Smiles return to the face of merchants and retailers every February. Having survived the usual slow month of January, when sales decreased following the Christmas spending spree, February 14, in particular brings a kind of relief to them. It is Valentine’s Day.

This time of year, love (Greek eros from which we get erotic) is in the air and everywhere. Forget love for your brother/neighbour, or love for God, it’s a day dedicated to the erotic, the forbidden and unforbidden, godly or ungodly love; as long as it’s love it’s okay.

There is so much hatred in the world, many would argue, we truly need love in any kind of form; let us pause and show our loved ones how much we care. We’ll buy gifts, take them out for lunch or dinner (and businesses will smile) and treat them well for one day, with the hope those relationships don’t end tomorrow.

Valentine’s’ Day serves a worthwhile purpose in the eyes of many people, regardless of its origins and intent. Just like many other big holidays such as Christmas. However, where did it come from?

The History Channel says, “While some believe that Valentine’s Day is celebrated in the middle of February to commemorate the anniversary of Valentine’s death or burial–which probably occurred around A.D. 270–others claim that the Christian church may have decided to place St. Valentine’s feast day in the middle of February in an effort to “Christianize” the pagan celebration of Lupercalia. Celebrated at the ides of February, or February 15, Lupercalia was a fertility festival dedicated to Faunus, the Roman god of agriculture, as well as to the Roman founders Romulus and Remus.”

It said, “although Valentine’s Day shares its name with a martyred Christian saint, some historians believe the holiday is actually an offshoot of Lupercalia. Unlike Valentine’s Day, however, Lupercalia was a bloody, violent and sexually-charged celebration awash with animal sacrifice, random matchmaking and coupling in the hopes of warding off evil spirits and infertility.”

Another source said, “From Feb. 13 to 15, the Romans celebrated the feast of Lupercalia. The men sacrificed a goat and a dog, then whipped women with the hides of the animals they had just slain. The Roman romantics were drunk. They were naked. Young women would actually line up for the men to hit them. They believed this would make them fertile.”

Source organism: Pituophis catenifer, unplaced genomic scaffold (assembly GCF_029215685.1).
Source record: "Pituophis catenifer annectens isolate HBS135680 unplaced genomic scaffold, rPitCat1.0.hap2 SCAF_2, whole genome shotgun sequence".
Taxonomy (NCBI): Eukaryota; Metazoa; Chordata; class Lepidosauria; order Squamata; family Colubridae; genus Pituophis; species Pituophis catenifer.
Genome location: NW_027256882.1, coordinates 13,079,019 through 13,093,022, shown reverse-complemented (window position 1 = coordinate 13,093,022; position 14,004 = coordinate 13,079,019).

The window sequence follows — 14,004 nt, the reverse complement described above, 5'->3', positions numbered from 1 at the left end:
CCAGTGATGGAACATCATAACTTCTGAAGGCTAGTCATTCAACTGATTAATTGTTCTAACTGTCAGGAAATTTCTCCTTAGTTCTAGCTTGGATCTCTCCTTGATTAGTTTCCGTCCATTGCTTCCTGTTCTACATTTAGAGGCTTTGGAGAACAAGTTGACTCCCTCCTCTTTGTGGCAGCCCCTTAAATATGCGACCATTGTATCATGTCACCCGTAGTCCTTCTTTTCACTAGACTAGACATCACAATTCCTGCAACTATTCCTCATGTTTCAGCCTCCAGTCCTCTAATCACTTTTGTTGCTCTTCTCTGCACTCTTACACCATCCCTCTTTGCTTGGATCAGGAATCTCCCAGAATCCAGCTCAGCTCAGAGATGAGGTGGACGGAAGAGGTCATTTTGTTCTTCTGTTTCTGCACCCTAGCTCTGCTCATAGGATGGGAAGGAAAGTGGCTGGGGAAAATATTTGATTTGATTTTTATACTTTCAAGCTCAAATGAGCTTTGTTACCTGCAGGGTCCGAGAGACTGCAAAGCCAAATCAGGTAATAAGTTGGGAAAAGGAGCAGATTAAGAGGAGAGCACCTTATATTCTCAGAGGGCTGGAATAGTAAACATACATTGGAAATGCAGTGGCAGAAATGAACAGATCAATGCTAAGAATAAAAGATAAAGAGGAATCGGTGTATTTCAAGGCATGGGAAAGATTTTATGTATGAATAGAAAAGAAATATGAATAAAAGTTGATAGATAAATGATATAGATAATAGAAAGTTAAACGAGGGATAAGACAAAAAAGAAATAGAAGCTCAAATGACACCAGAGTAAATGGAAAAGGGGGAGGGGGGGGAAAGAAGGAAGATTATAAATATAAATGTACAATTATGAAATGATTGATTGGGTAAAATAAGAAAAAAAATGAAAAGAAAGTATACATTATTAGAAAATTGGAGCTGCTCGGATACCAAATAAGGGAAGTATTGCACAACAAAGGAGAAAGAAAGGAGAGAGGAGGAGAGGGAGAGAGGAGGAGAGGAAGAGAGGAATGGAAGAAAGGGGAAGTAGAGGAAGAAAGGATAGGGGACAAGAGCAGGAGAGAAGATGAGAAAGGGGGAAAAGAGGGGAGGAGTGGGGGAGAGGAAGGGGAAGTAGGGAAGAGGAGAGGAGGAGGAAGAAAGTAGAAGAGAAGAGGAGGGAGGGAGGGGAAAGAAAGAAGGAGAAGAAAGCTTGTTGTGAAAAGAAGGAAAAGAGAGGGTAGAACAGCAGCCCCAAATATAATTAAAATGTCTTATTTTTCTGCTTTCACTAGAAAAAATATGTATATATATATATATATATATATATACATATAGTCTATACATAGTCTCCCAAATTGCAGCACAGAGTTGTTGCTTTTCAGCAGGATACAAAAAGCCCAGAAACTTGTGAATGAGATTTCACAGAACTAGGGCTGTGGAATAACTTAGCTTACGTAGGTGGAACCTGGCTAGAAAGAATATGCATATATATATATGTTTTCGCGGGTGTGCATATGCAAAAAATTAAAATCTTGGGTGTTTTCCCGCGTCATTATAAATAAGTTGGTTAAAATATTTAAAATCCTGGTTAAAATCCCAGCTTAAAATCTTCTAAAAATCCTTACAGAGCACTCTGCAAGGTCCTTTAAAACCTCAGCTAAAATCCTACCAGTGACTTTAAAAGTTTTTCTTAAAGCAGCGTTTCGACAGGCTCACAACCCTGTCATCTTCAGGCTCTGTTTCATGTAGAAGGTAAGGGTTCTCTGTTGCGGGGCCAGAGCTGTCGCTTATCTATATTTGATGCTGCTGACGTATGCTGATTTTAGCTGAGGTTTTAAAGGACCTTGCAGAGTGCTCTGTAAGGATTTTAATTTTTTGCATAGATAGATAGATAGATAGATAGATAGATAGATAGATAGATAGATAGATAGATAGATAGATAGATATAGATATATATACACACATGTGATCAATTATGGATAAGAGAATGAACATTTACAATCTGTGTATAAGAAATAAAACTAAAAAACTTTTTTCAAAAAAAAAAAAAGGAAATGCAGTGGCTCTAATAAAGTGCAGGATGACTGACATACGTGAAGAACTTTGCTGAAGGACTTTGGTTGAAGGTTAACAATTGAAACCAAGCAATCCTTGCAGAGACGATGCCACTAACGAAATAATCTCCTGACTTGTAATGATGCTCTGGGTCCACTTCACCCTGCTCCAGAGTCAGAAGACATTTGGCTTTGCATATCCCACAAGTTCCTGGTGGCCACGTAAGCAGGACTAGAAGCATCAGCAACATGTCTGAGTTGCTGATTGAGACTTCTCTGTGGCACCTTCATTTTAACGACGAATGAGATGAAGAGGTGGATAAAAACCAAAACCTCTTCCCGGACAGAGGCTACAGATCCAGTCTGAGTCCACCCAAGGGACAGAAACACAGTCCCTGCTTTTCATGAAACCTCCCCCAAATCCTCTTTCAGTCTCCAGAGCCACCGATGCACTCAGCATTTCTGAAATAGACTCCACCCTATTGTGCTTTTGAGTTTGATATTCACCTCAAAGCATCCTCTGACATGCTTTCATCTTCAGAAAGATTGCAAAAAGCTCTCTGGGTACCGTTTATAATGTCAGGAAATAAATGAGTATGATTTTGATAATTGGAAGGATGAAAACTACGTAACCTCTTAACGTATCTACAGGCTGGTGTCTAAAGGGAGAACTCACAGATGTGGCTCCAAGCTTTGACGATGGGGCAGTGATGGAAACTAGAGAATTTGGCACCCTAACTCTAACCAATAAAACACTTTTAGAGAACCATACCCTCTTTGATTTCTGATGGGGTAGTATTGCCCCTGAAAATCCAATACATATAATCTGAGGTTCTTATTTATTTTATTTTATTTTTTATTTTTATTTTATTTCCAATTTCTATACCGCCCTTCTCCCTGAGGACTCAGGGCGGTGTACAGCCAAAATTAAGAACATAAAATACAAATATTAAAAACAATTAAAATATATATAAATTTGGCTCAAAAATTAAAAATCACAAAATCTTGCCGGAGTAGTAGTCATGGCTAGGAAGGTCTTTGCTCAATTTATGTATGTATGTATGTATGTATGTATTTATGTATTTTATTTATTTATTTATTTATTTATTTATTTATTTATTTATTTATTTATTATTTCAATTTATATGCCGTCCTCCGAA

The ugly roots of Valentine’s Day are far from the glittering optics we see today in decorations of red to celebrate. Interestingly though, the colour bears the imagery of the bloody events of the past. Furthermore, the original intent of the festival should be cause for concern, but who cares when so much “love” is around. Even some churches that should be on guard against mixing vain and idolatrous festivals with their Christianity, have found some ways, as they usually do, to justify Valentine’s Day. In this case, honouring a Christian “saint,” they say.

It is one thing for unbelievers and secular society to want to celebrate “love,” but it is entirely another matter for church-goers to be recognizing it as a kind of Christian celebration. Why? The intent of the original festival is idolatrous, and filled with excesses, be they sexual or otherwise.

The problem with Christianity is that it often ignores the true and pure biblical celebrations such as the ones in Lev. 23 that God calls “my feasts…and the feasts of the LORD,” not Jewish feasts, as the Christian church would lead you to believe. These same feasts will be observed by ALL NATIONS (Zech. 14) when God’s kingdom is established on the earth. Christianity readily adopts the old pagan-rooted festivals such as Christmas, Easter and Valentine’s Day and ignore the rich tapestry and meaningfulness of God’s festivals. They “baptize” these pagan-rooted festivals and call them Christian. Only the sovereign God of the universe, YAHWEH, can do that, not humans. He deems what is holy from what is unholy, not humans.

Love is everywhere it seems; it’s a festival of love. God is love, isn’t He?  Certainly, but not the kind of love we see started with Lupercalia. It’s worthy to pause during this time to discover God’s love and what it will mean to you now and for eternity. For God so loved the world He sent His only begotten Son to die for our sins so we can claim everlasting life if we choose to follow Him. If you truly want to love Him, you will need to keep his commandments, not break them through idolatry and other sins. “If you love me, keep my commandments,” He says. Will you?

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